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Starscape

From the Database of Home of the Underdogs

GAME DESIGNER:Mark Featherstone

GAME DEVELOPER:Moonpod

GAME PUBLISHER:Moonpod

Copyright 2003, Moonpod

Starscape is a superb 2D shooter/strategy mix from Moonpod Software, an independent software house founded by 3 industry experts. The combination of nonstop action, strategic elements (mainly R&D options on your fleet), an interesting “space opera” plot that unfolds over time, and stunning graphics is enough justification for the game’s induction into our Hall of Belated Fame. The thorough review at Adrenaline Vault should be enough to pursuade everyone why this is one of the best – and most innovative – games of its kind ever made.

“In the 23rd century you are assigned to a research station named Aegis whose mission is to study faster than light travel. Unfortunately, an alien fleet of bio-mechanical Archnid invaders ambushes the station, and given its minimal defenses, they quickly take it over and steal its revolutionary “Dimension Drive.” As the last available pilot, you need to undertake a myriad of tasks: build offensive vessels, defend your station, dispatch untold numbers of marauding aliens, establish relationships with allies, investigate innovative technologies, locate missing crew members, mine asteroids for critical minerals, retrieve the “Dimension Drive,” and escape from the “Grid” where you now find yourself. This science fiction story is not that stunningly innovative but does not need to be to sustain the action.

As you traverse the different zones, the enemies you face in Starscape ramp up nicely in terms of the challenge presented. Initially they appear quite weak offensively and defensively, and thus can be disposed of swiftly. Afterwards, however, they become much more numerous and harder to destroy. You had better be able to face a swarm or you will be toast quickly.

Mining is extraordinarily crucial but yet not very differentiated in Starscape. Mining asteroids permits you to collect scarce nonrenewable resources used to provide energy in order to construct an offensive and defensive weapons arsenal. To mine, you simply disintegrate asteroids into little bits, usually requiring repeated hits on each one you encounter, and then vacuum up the released colorful minerals with your gravitational beam. Although it is hypothetically possible to get a sense of fulfillment from this activity, the designers do have far too much emphasis on this repetitive task early in the game. Once enemies begin to appear on the scene and try to interfere with your scavenging, however, there is more spice to the action sequences. Nonetheless, in the end, there is far too much mining for my taste in this offering.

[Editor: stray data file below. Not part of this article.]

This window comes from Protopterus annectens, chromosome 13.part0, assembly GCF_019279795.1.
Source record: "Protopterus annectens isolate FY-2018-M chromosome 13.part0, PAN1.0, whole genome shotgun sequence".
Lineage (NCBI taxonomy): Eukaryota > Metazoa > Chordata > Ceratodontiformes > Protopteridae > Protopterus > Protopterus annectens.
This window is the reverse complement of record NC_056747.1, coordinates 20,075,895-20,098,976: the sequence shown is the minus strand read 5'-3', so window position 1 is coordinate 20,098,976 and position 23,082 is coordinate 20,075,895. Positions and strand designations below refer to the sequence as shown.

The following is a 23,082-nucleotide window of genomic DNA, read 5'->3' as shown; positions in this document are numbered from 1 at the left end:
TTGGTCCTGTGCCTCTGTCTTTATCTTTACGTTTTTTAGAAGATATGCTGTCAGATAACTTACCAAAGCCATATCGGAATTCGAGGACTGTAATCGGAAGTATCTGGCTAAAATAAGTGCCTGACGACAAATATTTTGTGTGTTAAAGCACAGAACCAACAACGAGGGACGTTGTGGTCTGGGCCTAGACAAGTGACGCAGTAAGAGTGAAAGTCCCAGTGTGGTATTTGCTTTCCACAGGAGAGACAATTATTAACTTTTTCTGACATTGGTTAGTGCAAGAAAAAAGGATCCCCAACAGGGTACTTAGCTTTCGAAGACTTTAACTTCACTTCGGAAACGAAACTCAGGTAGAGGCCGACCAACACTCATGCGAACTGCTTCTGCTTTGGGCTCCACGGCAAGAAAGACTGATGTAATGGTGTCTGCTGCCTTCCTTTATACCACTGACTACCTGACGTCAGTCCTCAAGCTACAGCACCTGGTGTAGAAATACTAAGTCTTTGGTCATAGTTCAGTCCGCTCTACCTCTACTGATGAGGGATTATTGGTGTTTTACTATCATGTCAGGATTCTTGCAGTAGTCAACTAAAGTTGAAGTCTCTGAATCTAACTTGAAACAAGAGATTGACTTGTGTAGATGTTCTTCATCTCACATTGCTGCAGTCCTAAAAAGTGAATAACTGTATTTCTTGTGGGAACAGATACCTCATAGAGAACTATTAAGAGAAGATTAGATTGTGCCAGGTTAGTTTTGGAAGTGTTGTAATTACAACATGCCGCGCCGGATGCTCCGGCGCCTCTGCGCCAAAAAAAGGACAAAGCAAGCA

Managing research and development projects, on the other hand, involves a lot of complex decision-making. After collecting sufficient quantities of minerals, you spend a ton of time inside the space station choosing what technology to research, allocating how many people to assign to a task, and then afterwards building ships and weapons systems. There are several different types of weapons technology to research to protect your ships as well as the Aegis itself, including blasters, missiles, shields, bombs, drones, turrets, beam lasers, and ion cannons. Most can be upgraded also, as you progress you get some really intriguing and powerful weapons. You can even receive new technology from your allies. It is not immediately apparent how to prioritize your construction, so you have to figure out a system carefully in order to succeed.

Although not by any stretch a role-playing exercise, Starscape involves lots of communication from interesting characters. These include Rin Fubuko, captain of the Aegis; Dr. Max Von Braun, head of research and inventor of the innovative Dimension Drive; Maya Rendon, Chief Engineer; Jenna Johnson, Deputy Chief of Engineering; and Bud Weisman, Chief of Security. As you play, the scattered members of the crew provide helpful advice in the form of messages and instructions, and it is nice to have a face to put with a name. In addition, your relationship with allies is particularly interesting, as you never know for sure who you can trust. While there are clear limits to the depth of your understanding of any of these characters, this is a useful and unorthodox component for a space shooter.

Beyond the regular play mode, the developers have included an instant action option. Rather than dealing with mining or resource management, in this mode you simply face a fast-paced arcade shoot-em-up. You get frenzied battle action until you quit or kill the enemy large mining barge, at which point your best time is saved and you have a chance of making it into a hall of fame. Although this kind of accessible gameplay does not in any way give you a representative taste of the actual dynamics of making your way through Starscape, it is a very pleasant diversion, and it shows off the high quality of the combat action.

Moonpod succeeds in most if not all of its admittedly modest objectives in its first release: The battles are incredibly fun, and the management of research and development opens the door to intriguing tactical choices. Whatever limitations exist with graphics or audio (and the boredom associated with mining) do not significantly hamper the enjoyment you can derive from this innovative combination of action and strategy.”



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